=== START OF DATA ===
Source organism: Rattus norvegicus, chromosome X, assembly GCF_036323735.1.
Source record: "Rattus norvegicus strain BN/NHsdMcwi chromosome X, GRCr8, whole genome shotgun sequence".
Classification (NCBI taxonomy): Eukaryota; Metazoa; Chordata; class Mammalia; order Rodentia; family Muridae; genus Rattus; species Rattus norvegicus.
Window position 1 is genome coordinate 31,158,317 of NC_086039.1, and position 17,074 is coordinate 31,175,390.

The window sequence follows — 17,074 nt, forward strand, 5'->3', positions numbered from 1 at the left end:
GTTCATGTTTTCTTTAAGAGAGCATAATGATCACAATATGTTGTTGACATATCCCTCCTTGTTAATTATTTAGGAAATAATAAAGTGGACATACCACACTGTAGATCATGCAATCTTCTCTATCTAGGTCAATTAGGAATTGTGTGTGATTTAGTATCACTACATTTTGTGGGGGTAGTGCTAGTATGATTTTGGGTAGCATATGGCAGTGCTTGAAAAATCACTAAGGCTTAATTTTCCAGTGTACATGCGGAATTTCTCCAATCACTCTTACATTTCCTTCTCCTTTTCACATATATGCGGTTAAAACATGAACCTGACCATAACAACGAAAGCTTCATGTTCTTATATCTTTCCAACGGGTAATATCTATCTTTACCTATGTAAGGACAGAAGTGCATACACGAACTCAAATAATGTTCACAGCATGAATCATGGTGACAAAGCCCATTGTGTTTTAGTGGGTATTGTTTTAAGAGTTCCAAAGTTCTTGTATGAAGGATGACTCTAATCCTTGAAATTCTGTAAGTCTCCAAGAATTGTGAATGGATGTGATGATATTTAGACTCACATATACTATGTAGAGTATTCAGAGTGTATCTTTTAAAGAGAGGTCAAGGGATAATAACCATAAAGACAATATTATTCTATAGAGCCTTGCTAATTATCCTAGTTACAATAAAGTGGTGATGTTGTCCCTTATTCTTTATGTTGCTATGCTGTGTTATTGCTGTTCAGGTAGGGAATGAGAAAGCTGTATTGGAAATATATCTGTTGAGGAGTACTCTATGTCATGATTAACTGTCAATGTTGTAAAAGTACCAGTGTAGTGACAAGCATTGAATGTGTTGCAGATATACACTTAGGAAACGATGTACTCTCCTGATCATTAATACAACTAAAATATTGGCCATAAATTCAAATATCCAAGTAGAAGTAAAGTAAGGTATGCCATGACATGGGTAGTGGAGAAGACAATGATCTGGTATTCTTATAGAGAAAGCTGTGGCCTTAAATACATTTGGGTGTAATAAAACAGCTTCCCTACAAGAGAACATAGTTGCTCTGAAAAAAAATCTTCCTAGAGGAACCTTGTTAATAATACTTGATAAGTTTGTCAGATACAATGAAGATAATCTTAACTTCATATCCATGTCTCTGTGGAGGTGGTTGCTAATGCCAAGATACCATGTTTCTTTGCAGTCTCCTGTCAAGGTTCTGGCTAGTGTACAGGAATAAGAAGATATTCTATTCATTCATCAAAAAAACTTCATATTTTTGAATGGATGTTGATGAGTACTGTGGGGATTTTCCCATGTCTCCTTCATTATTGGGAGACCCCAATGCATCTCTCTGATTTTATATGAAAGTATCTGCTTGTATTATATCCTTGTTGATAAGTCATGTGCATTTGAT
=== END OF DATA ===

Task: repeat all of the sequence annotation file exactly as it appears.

Source organism: Rattus norvegicus, chromosome X, assembly GCF_036323735.1.
Source record: "Rattus norvegicus strain BN/NHsdMcwi chromosome X, GRCr8, whole genome shotgun sequence".
Classification (NCBI taxonomy): Eukaryota; Metazoa; Chordata; class Mammalia; order Rodentia; family Muridae; genus Rattus; species Rattus norvegicus.
Window position 1 is genome coordinate 31,158,317 of NC_086039.1, and position 17,074 is coordinate 31,175,390.

The window sequence follows — 17,074 nt, forward strand, 5'->3', positions numbered from 1 at the left end:
GTTCATGTTTTCTTTAAGAGAGCATAATGATCACAATATGTTGTTGACATATCCCTCCTTGTTAATTATTTAGGAAATAATAAAGTGGACATACCACACTGTAGATCATGCAATCTTCTCTATCTAGGTCAATTAGGAATTGTGTGTGATTTAGTATCACTACATTTTGTGGGGGTAGTGCTAGTATGATTTTGGGTAGCATATGGCAGTGCTTGAAAAATCACTAAGGCTTAATTTTCCAGTGTACATGCGGAATTTCTCCAATCACTCTTACATTTCCTTCTCCTTTTCACATATATGCGGTTAAAACATGAACCTGACCATAACAACGAAAGCTTCATGTTCTTATATCTTTCCAACGGGTAATATCTATCTTTACCTATGTAAGGACAGAAGTGCATACACGAACTCAAATAATGTTCACAGCATGAATCATGGTGACAAAGCCCATTGTGTTTTAGTGGGTATTGTTTTAAGAGTTCCAAAGTTCTTGTATGAAGGATGACTCTAATCCTTGAAATTCTGTAAGTCTCCAAGAATTGTGAATGGATGTGATGATATTTAGACTCACATATACTATGTAGAGTATTCAGAGTGTATCTTTTAAAGAGAGGTCAAGGGATAATAACCATAAAGACAATATTATTCTATAGAGCCTTGCTAATTATCCTAGTTACAATAAAGTGGTGATGTTGTCCCTTATTCTTTATGTTGCTATGCTGTGTTATTGCTGTTCAGGTAGGGAATGAGAAAGCTGTATTGGAAATATATCTGTTGAGGAGTACTCTATGTCATGATTAACTGTCAATGTTGTAAAAGTACCAGTGTAGTGACAAGCATTGAATGTGTTGCAGATATACACTTAGGAAACGATGTACTCTCCTGATCATTAATACAACTAAAATATTGGCCATAAATTCAAATATCCAAGTAGAAGTAAAGTAAGGTATGCCATGACATGGGTAGTGGAGAAGACAATGATCTGGTATTCTTATAGAGAAAGCTGTGGCCTTAAATACATTTGGGTGTAATAAAACAGCTTCCCTACAAGAGAACATAGTTGCTCTGAAAAAAAATCTTCCTAGAGGAACCTTGTTAATAATACTTGATAAGTTTGTCAGATACAATGAAGATAATCTTAACTTCATATCCATGTCTCTGTGGAGGTGGTTGCTAATGCCAAGATACCATGTTTCTTTGCAGTCTCCTGTCAAGGTTCTGGCTAGTGTACAGGAATAAGAAGATATTCTATTCATTCATCAAAAAAACTTCATATTTTTGAATGGATGTTGATGAGTACTGTGGGGATTTTCCCATGTCTCCTTCATTATTGGGAGACCCCAATGCATCTCTCTGATTTTATATGAAAGTATCTGCTTGTATTATATCCTTGTTGATAAGTCATGTGCATTTGAT